Lloyd situates Olive amid a large cast of characters and several memorable settings. IOlive shares a warmly supportive home with her blended family, whose cottage is deep in the supposedly haunted Piney Woods near “a mountain town full of folktales.” Macklemore Middle School is an equally enchanting place that features unusual therapy animals (a sloth named Bon Jovi and a llama named Edna) and an aviary converted to a library. 

‘Hummingbird’ author Natalie Lloyd reveals what she learned through writing Olive’s story.

At Macklemore, Olive makes new friends and takes an instant liking to her creative, encouraging teacher, Mr. Watson. Eventually, she auditions for the school play, a production based on the poetry of Emily Dickinson called “Hope Like Features.” These scenes link the novel’s avian motifs with the mix of wonder and isolation that deep-thinking Olive experiences throughout the novel.  

At times, Lloyd’s prose shifts into lines of free verse poetry, and these moments are often among the novel’s most powerful. “Fragile is what I’ll always be. I get that. / But I am / a thousand other things, too,” Olive reflects. “I’m / whole constellations / of wonders and weirdness / and hope.”

Like Olive, Lloyd also has osteogenesis imperfecta, and she writes about living with a serious medical condition with sensitivity. Readers will quickly understand Olive’s frustrations and desires: There’s no ramp to the stage where she longs to perform, and when she drops her tray during her first visit to the school cafeteria, she wonders whether attending Macklemore might have been a mistake.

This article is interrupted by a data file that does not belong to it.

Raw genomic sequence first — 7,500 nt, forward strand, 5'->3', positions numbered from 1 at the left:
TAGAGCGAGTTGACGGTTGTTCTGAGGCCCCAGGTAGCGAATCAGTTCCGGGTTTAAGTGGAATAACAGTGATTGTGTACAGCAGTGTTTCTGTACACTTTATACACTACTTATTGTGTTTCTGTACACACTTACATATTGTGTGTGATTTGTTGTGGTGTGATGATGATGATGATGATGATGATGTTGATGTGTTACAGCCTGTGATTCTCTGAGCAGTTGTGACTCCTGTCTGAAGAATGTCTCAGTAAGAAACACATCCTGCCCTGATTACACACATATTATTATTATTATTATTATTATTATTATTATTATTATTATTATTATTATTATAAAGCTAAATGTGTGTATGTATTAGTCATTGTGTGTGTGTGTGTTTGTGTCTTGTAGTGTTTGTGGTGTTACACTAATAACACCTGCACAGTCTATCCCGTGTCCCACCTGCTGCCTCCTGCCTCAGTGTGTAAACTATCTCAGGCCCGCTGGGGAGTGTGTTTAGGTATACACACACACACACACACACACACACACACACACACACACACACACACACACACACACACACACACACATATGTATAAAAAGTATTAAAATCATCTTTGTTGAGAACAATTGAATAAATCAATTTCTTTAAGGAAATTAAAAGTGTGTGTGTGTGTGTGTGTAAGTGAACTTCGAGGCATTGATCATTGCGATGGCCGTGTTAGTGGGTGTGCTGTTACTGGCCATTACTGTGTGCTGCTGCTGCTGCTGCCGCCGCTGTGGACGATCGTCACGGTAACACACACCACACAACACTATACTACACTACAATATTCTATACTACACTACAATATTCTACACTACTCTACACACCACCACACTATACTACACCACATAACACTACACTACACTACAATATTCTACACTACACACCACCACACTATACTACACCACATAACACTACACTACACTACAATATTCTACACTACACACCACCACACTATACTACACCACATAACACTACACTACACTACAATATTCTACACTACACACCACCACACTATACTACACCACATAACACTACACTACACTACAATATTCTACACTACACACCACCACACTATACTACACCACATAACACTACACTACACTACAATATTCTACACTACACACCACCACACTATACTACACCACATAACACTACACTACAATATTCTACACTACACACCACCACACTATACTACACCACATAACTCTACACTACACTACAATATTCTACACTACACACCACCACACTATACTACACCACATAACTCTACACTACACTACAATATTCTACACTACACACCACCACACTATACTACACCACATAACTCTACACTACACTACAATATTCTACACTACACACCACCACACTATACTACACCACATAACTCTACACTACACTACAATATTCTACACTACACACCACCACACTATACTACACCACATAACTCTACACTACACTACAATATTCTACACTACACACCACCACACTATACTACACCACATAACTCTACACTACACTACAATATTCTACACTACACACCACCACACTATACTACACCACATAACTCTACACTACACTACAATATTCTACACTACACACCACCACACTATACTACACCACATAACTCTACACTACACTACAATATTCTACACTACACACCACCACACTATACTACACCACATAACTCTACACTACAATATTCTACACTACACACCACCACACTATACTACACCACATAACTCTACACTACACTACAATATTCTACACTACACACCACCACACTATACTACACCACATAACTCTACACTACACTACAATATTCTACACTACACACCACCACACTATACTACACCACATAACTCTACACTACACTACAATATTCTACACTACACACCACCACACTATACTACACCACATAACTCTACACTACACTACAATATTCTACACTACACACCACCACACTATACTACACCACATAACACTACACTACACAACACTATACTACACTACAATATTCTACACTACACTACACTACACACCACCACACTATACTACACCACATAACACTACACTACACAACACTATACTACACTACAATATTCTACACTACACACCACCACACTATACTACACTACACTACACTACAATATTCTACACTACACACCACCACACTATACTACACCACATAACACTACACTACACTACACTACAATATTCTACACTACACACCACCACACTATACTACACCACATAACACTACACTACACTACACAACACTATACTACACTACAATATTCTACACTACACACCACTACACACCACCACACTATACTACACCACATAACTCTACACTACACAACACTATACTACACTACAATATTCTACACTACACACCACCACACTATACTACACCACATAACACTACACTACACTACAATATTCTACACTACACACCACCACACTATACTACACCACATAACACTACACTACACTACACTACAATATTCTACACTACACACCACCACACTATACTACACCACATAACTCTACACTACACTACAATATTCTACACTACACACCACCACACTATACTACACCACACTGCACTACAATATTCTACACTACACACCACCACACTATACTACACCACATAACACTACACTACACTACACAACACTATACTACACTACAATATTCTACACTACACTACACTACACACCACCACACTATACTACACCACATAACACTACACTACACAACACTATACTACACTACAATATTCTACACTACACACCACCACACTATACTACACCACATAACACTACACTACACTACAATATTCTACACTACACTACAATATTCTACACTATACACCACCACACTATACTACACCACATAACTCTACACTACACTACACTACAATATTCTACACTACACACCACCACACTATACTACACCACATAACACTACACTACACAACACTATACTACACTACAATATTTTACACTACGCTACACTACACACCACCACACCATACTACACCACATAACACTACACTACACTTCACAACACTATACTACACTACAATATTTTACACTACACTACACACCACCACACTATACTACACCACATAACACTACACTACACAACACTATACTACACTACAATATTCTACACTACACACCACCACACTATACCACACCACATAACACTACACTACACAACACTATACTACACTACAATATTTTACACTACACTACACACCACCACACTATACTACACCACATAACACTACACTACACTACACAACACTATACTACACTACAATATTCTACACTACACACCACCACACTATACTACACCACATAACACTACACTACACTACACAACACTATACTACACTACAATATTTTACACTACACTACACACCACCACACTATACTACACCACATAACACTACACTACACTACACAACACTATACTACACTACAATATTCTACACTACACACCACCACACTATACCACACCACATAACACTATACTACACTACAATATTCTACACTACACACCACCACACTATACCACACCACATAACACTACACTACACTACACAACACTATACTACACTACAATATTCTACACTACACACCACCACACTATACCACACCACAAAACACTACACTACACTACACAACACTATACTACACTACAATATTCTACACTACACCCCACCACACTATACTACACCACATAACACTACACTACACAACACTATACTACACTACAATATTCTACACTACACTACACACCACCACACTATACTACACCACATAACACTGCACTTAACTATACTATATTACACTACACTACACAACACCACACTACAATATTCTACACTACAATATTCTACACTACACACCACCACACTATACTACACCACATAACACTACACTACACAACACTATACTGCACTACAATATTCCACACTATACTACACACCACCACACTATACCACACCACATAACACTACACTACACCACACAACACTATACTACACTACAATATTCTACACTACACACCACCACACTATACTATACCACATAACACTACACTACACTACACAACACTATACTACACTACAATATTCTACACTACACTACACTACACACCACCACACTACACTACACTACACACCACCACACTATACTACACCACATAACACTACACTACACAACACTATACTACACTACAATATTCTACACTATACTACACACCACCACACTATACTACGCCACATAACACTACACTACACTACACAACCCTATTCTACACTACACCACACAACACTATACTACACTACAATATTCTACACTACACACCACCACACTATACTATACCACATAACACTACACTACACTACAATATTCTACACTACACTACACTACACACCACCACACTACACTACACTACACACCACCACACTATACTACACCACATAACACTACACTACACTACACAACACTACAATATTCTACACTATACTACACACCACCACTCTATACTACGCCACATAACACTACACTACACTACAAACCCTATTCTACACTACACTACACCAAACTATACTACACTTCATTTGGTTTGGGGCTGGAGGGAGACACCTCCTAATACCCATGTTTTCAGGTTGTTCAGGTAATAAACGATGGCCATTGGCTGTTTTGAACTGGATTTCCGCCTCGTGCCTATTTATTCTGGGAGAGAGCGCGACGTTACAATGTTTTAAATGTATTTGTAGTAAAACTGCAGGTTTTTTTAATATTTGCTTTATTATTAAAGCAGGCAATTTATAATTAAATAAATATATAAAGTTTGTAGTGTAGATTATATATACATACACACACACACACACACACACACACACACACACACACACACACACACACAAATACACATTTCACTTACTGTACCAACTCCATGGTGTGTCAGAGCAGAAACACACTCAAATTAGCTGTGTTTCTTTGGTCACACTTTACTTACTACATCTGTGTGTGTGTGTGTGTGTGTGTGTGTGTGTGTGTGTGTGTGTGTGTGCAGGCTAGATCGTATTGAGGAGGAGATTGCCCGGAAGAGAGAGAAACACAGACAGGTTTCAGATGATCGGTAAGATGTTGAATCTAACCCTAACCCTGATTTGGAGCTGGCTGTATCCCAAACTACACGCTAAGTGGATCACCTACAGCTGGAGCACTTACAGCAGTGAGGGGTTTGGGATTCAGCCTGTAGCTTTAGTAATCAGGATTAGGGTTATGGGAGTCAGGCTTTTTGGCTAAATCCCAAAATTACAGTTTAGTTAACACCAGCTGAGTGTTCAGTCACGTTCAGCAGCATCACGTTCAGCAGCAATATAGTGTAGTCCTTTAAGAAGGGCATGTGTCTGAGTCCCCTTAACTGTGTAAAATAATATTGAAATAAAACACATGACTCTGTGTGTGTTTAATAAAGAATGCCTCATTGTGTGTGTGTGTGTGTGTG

Hummingbird is a rare novel, as exceptional as the magical hummingbird at its center. Lloyd’s writing will bring to mind some of the most beloved creators of children’s literature, such as Kate DiCamillo and Judy Blume. With exceptional style and empathy, Hummingbird exquisitely addresses weighty themes in a jubilant yet realistic way, broken bones and all. As Olive herself declares, “Nobody can stick this bird in a tree. . . . I am born to fly!”

Read a Q&A with ’Hummingbird’ author Natalie Lloyd.

With exceptional style and empathy, Hummingbird exquisitely addresses weighty themes in a jubilant yet realistic way. This is a novel as rare as the magical bird at its center.

Readers, prepare to meet the most memorable middle grade protagonist of 2022. Twelve-year-old Olive Miracle Martin, the instantly endearing hero of Hummingbird, is, in her own words, a “joy-kaboom.” After being homeschooled due to a medical condition called osteogenesis imperfecta (sometimes known as brittle bone disease), Olive begins attending Macklemore Middle School, where local legend tells of a magical, wish-granting hummingbird. Will finding the hummingbird make Olive's deepest wish come true?